It being spring break, I would guess that some of our parishioners may be waiting in line at Walt Disney World right now. And if you’ve ever been there in high season, you know that if you didn’t plan well and use your Fastpass+, you can you find yourself in some interminable line, standing next to a sign that says, "Waiting time from this point: 30 minutes." Well, it's the 2nd Sunday in Lent ...waiting time from this point: 30 days.
We are, after all, on our way somewhere. In the early years of the church, Lent served two purposes: first, it was the culmination of three years of formation for people who wanted to become Christians. Second, it was a time when people who had fallen away from Christ could go through a process to be restored to the community. Both those groups would have known they were on a journey, looking forward to the Great Vigil when they would at last be baptized, or when they could at last receive Communion again.
Now that Lent has also become, as we heard on Ash Wednesday, a time for all of us to renew our repentance and faith, we can sometimes lose track of the group pilgrimage aspect. All over social media you see people saying things they’ve privately decided to do for Lent, things that often don’t really connect with what Lent is and from a Christian point of view are pretty much guaranteed not to work or even, frankly, to backfire. As Fr. Caleb warned us last Sunday, Lent isn’t a time to go on a diet or try to behave better. It’s about joining the whole Church’s journey to resurrection. A key way we do that is by deliberately encountering parts of us that are resisting resurrection, and submitting them to Christ.
He ate nothing at all during those days, and when they were over, he was famished.
In the Name of the Father, the Son, and the Holy Spirit. Amen.
Today, on this First Sunday of Lent, I want to consider the significance of Christ’s hunger in the wilderness as he resists the temptations of the devil. St. Luke informs us plainly that after eating nothing for forty days, Jesus was famished. You might wonder why being famished at the end of forty days without food would be worthy of note -- seems like pretty self-evident consequence -- but still, the text draws our attention to Jesus’ hunger nevertheless. It makes us consider the fact that he persisted alone in the desert for forty days with nothing but the Spirit who had filled him. This was all he had to arm himself with against the devil’s assaults. It is a point that we are not to miss. And seeing that we are now in the Season of Lent, a time of fasting and penitence, the hunger of Christ takes on immediate relevance to us. What does Christ’s hunger and temptations reveal about his preparation for his Passion ? And in turn, how might this reading frame the entirety of our Lenten practice for the coming weeks?
A couple of weeks ago, the Washington Post columnist Michael Gerson was invited to deliver the Sunday sermon at the Washington National Cathedral. Not everyone knew before that morning that he was an Episcopalian, but in the pulpit he revealed something else that almost nobody had known. Only 2 weeks before his preaching date, he had been hospitalized for depression. Gerson told the congregation, and since his sermon has gone viral, has now told millions of others, that like an estimated 10 million Americans, he lives with chronic clinical depression.
He described eloquently – he’s a writer, after all – how with depression your brain takes a chemical imbalance and winds a narrative around it, convincing you of things that simply aren’t true: that nobody cares about you, that you are accomplishing nothing, that it’s never going to get better. Gerson believed he was coping normally, but people who loved him knew different and helped him get into the hospital for treatment.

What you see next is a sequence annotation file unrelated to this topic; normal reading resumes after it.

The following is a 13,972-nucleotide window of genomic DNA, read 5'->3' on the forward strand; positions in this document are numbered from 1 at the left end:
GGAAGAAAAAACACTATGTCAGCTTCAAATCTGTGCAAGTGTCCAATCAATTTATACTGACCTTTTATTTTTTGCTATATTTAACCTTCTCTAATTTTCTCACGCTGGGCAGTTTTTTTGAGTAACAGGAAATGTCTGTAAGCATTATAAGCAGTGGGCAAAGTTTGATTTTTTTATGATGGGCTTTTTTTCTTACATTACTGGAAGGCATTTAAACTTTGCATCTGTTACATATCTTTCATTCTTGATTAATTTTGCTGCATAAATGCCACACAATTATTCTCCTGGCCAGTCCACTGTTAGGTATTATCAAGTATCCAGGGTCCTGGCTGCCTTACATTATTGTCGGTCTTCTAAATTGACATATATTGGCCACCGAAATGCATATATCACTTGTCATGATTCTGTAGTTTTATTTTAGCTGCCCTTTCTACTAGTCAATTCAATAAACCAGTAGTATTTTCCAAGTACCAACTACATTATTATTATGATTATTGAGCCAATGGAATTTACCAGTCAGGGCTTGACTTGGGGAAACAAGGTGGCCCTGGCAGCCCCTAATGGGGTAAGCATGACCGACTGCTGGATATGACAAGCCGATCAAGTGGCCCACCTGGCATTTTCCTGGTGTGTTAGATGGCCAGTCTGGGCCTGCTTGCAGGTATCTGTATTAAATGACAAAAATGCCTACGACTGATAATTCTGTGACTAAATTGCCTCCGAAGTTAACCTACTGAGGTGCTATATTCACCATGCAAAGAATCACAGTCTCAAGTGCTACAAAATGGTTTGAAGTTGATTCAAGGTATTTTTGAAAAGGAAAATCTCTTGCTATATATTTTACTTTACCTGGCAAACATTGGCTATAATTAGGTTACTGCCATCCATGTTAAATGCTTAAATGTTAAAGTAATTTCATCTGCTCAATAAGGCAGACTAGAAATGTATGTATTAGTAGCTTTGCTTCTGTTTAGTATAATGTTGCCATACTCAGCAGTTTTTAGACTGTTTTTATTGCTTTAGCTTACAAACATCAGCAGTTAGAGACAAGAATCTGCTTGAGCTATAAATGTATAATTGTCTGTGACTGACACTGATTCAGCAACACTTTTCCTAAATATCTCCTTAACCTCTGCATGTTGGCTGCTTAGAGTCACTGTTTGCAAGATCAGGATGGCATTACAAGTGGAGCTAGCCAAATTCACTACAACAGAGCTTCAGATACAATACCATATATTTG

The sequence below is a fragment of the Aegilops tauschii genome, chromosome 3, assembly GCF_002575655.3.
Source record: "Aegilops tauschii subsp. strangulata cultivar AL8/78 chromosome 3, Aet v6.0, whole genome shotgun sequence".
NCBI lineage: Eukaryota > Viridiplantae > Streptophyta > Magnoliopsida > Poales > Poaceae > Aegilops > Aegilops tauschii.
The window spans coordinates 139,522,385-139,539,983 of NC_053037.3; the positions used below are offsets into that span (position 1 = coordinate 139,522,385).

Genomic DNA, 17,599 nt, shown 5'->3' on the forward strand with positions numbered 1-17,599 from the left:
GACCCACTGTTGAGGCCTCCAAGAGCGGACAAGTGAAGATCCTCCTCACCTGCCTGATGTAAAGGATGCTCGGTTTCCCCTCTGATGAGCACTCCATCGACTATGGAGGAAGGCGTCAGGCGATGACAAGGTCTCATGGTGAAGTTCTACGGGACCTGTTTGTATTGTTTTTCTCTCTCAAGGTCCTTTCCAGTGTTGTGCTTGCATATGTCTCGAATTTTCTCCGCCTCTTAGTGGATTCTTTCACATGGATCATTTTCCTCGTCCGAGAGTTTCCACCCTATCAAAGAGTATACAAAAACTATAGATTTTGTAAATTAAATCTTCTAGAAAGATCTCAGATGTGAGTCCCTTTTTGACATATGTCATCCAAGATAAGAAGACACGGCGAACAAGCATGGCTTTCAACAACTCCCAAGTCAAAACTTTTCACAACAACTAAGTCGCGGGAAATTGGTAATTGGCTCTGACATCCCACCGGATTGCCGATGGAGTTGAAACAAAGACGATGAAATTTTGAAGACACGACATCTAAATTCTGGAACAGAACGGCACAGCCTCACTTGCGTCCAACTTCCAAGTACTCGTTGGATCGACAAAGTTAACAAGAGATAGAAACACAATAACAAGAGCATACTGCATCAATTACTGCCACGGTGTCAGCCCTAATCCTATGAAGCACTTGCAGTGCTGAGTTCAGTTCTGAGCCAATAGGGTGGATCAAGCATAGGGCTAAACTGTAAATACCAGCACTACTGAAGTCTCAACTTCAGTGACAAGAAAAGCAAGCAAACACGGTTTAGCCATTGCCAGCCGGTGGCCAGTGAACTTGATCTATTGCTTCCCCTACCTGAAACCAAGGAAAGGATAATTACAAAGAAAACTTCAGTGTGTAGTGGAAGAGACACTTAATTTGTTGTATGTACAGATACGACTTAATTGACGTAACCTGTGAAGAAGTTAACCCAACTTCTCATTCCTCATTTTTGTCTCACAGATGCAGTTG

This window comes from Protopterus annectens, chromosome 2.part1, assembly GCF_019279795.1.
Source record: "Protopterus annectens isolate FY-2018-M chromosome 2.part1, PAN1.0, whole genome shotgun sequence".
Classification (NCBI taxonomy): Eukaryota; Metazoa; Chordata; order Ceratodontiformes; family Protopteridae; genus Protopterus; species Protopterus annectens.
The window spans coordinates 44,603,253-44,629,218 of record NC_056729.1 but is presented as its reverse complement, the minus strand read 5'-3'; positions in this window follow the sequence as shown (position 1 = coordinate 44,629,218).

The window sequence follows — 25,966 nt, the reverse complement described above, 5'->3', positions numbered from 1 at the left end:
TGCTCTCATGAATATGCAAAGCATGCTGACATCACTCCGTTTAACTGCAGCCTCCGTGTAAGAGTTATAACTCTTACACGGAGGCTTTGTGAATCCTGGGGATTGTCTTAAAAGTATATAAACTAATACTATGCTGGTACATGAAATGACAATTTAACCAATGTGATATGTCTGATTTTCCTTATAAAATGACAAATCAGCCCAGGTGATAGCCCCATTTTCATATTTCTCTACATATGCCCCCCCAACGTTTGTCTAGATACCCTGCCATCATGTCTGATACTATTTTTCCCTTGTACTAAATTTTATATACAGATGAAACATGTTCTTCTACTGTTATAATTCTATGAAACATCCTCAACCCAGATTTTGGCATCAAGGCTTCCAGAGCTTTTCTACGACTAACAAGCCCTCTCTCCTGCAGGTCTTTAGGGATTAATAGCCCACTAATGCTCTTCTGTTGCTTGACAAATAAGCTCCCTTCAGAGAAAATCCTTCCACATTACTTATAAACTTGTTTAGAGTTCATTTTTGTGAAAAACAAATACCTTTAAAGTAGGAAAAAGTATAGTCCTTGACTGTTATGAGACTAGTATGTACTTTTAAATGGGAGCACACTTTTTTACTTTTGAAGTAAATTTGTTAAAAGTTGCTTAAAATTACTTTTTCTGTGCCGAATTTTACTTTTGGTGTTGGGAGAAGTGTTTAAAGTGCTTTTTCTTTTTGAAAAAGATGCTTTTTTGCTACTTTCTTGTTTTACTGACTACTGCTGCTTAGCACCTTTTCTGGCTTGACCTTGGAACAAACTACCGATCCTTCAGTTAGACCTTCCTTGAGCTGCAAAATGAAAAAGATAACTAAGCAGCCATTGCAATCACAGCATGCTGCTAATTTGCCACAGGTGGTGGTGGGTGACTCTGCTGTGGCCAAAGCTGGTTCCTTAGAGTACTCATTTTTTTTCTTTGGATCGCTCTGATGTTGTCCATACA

“Not only with our lips but in our lives”.
Today we finish our series of sermons on Anglican Basics. My topic is “Being a practicing Episcopal Christian at Emmanuel”, taking what Mother Beth talked about over the last 3 weeks and putting it into practice, living it here in this place and within this group of people.
Having worshiped in this particular Episcopal community for nearly 48 years it is hard to know where to begin, or perhaps more importantly where to end!
It is just that I have so many stories from so many years. I look out on you from this pulpit and I see so many wonderful people, each of you trying your best to live out your faith, coming here week by week for renewal, for solace, for strength and then going back into your own part of the world to practice your faith. The thing is it’s not just you that I see from this pulpit; it is 48 years of people who have sat in these same pews and worshiped at this same altar. There are so many people who have called Emmanuel home. And it is the people who make each Eucharistic community unique.
“Not only with our lips, but in our lives.”
Today is the third in our series of sermons on Anglican essentials. You'll remember that we began by talking about being a Christian, then about choosing the Episcopal community as the one which will support you in your commitment to follow Christ. This sermon will talk about putting those choices into practice.
The poet and essayist Kathleen Norris has written, "I firmly believe that the way we bathe a child or discuss family matters at the dinner table reveals who our God is." Not only does that reveal who someone’s God is, it reveals it more honestly than what we might say when asked to name our religious affiliation. In fact, in 2018 the pollsters over at the Pew Research Center created a whole new typology for classifying Americans spiritually, because the name of the religion we verbally claim to belong to is now almost worthless as an indication of what we actually believe and do.
“The way we bathe a child or discuss family matters at the dinner table reveals who our God is." Those are the kind of things that show and shape where our pragmatic daily worship is directed. The word worship means ascribing ultimate worth to – prioritizing above everything else. So the easiest way to figure out who or what you have actually been worshiping, actually treating as most important, is to look at your schedule, your habits, your spending, and your preoccupations, day by day. There’s no shame in realizing that what you verbally claim as your religious faith hasn’t been coming first in your habits and behavior – this is exactly why we pray in the BCP that we “show forth God’s praise not only with our lips, but in our lives.” To be able to put God first, we need to ask help from God.